- Student Loan Debt Is Keeping Adult Kids From Leaving the Nest
- The Crime Americans Worry About Most Is the Hacking a Credit Card
- 64 Countries Have a Smaller Gender Pay Gap Than the US, Study Says
- Does Money Lingo Make Your Head Spin? Here’s What It Really Means
- Budget from 1987 Tells the Tale: Americans Are Severely Underpaid
- Take 5: A Roundup of Reads From Around the Web
- Trick-or-Treaters Want Cash, Not Treats
- Fast-Food Workers (McDonald’s Included) Earn $20 an Hour in Denmark
We realize, of course, that the numbers you and other Super Bowl XLVIII fans most care about are the ones on the scoreboard at the end of the game.
Perhaps the second most important numbers — especially to fans sitting in MetLife Stadium in East Rutherford, N.J,, watching the game live — will be those on the thermometer when the Denver Broncos and the Seattle Seahawks go head-to-head. This is the first Super Bowl ever held outside in a cold-weather state.
So, those are the important numbers. Let’s look at some other, not-so-important but entertaining or amusing Super Bowl figures and facts.
- Peyton Manning will be taxed. By New Jersey, that is, as will others who play in the Super Bowl because of New Jersey’s “jock tax.” It’s complicated, a guest poster on Forbes explains, and based on whether Manning wins or loses and whether he plays again next year. The post says:
If Manning is able to play next season, his New Jersey income tax would be $46,989 on [a] $92,000 [bonus] for winning the Super Bowl, or 51.08 percent. If they lose and he is able to play in 2014, he will pay New Jersey $46,844 on his $46,000 [bonus], which amounts to a 101.83 percent tax on his actual Super Bowl earnings in the state — and this does not even consider federal taxes.
- If this trend continues, Seattle will win. The folks at mortgage and consumer loan information website HSH.com wrote:
After the first round of the NFL playoffs concluded early in the month, we noticed that the city with the highest mortgage rate won each matchup. That being the case, we decided to create a bracket and pick the winner of the Super Bowl based off which city had the highest mortgage rate. Our “winner” is the Seattle Seahawks.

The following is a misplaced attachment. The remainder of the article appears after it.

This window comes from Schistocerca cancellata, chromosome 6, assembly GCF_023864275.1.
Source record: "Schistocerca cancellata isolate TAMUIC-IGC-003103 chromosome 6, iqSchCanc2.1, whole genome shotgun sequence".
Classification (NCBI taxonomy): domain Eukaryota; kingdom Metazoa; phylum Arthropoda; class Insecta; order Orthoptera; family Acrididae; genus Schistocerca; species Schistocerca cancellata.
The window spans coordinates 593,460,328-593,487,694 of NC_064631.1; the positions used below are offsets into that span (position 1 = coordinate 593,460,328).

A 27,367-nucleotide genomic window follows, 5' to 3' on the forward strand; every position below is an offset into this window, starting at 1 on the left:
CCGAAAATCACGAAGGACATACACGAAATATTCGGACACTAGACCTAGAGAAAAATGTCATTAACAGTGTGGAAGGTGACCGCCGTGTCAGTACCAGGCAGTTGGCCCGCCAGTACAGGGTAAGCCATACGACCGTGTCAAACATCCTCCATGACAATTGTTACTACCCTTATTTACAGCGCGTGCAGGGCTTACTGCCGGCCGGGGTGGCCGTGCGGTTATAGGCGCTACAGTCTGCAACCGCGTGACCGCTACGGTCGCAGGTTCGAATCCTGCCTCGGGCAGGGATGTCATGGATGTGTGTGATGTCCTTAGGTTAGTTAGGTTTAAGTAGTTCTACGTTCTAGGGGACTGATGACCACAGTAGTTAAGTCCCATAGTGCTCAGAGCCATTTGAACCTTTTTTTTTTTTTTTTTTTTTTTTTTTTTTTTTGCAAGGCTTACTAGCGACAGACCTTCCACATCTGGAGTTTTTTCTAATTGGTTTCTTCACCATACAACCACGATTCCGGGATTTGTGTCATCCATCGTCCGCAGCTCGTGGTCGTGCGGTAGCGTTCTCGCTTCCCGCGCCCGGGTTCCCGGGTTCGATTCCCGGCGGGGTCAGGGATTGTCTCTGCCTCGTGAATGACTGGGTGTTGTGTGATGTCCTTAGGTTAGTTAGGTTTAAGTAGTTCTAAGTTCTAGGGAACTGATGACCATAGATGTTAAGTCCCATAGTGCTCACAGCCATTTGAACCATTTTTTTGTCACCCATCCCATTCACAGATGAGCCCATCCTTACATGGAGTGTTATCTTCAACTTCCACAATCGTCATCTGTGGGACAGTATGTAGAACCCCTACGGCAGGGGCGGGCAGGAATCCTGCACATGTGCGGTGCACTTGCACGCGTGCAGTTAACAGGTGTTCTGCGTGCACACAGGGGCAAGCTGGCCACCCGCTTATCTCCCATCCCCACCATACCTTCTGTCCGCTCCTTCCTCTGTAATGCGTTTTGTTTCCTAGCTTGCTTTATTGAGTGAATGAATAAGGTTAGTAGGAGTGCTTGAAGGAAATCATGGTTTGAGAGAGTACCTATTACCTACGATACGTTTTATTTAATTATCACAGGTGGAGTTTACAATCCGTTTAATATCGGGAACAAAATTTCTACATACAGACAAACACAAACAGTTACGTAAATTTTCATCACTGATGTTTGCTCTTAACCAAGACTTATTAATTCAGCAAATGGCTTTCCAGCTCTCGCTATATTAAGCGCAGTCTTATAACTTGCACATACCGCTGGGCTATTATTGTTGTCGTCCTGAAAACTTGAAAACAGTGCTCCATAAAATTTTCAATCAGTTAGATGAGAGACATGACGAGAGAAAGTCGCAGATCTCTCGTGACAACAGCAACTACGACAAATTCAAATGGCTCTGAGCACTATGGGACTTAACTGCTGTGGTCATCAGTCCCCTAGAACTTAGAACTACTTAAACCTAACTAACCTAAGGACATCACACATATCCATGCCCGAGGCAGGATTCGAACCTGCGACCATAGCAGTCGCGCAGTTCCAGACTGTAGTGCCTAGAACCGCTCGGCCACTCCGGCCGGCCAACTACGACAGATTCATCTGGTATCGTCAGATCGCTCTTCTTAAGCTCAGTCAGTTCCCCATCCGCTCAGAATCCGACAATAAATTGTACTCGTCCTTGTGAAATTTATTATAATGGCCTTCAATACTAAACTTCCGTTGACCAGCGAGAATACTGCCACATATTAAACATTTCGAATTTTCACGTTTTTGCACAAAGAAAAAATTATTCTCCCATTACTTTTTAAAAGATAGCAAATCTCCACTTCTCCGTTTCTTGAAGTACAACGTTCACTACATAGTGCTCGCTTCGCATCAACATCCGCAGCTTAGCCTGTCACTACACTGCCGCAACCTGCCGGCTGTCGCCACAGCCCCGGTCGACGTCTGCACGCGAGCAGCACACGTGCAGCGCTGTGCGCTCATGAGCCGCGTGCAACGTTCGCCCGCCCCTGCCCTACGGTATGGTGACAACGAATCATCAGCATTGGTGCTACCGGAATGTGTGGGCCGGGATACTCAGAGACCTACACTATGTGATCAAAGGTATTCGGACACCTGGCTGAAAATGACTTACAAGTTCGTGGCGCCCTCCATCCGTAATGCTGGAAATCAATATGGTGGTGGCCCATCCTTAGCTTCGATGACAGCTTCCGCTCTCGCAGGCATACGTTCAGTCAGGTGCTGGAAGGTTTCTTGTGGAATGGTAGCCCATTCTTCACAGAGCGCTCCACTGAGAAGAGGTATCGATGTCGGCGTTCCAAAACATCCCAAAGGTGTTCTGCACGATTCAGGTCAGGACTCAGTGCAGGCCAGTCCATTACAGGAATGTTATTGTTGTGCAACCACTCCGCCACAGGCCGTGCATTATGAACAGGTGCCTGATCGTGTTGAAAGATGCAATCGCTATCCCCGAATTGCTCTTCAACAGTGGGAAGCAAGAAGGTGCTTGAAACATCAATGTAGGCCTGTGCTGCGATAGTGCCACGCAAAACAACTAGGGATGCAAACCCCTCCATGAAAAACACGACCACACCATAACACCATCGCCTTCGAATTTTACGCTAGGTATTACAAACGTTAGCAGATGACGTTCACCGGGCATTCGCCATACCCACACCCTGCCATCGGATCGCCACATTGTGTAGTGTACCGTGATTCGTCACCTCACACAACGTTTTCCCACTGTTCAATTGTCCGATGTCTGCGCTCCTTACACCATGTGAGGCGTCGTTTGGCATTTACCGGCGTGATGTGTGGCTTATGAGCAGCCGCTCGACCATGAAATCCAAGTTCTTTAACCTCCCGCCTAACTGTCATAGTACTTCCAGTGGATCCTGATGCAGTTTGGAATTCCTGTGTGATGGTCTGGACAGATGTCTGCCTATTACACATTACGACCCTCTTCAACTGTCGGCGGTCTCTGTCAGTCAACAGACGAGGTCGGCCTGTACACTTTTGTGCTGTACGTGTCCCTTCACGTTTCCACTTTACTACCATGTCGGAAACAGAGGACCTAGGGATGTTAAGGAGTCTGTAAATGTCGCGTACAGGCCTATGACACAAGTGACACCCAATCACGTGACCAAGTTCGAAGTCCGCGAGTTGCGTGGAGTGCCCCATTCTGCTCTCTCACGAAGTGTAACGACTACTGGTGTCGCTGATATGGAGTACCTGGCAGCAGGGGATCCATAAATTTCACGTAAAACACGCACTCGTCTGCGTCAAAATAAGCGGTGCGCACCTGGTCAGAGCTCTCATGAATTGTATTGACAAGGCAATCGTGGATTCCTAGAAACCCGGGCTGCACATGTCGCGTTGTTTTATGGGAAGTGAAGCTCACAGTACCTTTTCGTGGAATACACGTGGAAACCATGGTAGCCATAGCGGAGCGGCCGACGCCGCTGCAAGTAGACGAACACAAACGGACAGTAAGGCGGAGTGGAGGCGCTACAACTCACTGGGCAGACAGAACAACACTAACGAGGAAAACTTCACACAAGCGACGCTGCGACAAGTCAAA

- You bet! We all know that a lot of bets are made on the Super Bowl. Here’s some scoop about past years from The New York Times:
Nevada sports books have made money in 21 of the last 23 Super Bowls, with an average win of $5.5 million the past 10 years.
Their biggest win came in 2005, when the underdog Eagles, covering against the Patriots, earned Nevada books $15.4 million.
Their biggest loss came in 2008, when the Giants upset the Patriots, costing the books $2.5 million.
Their only other loss came in 1995, when the 49ers crushed the Chargers to the tune of $396,000.
- Wing it. The National Chicken Council says Super Bowl Sunday is the second biggest wing-eating day of the year in the U.S. The council predicts that 1.25 billion wings will be consumed during the game this year. It also says:
To put that into perspective, if 1.25 billion wing segments were laid end to end, they would stretch from CenturyLink Field in Seattle, Wash., to MetLife Stadium in East Rutherford, N.J., (home of Super Bowl XLVIII) … 30 times. That is enough wings to put 572 wings on every seat in all 32 NFL stadiums.
- Booming pizza sales. Domino’s says it “sells more than 11 million pizza slices on Super Bowl Sunday, nearly 80 percent more than a typical Sunday.” The biggest pizza sales days for the chain, after Super Bowl Sunday, are Halloween, New Year’s Eve/Day and Thanksgiving Eve.
- Ads add up. Advertisers are reportedly paying $4 million for a 30-second spot shown on Fox during the game.
- We’ve already told you about the crazy tickets prices.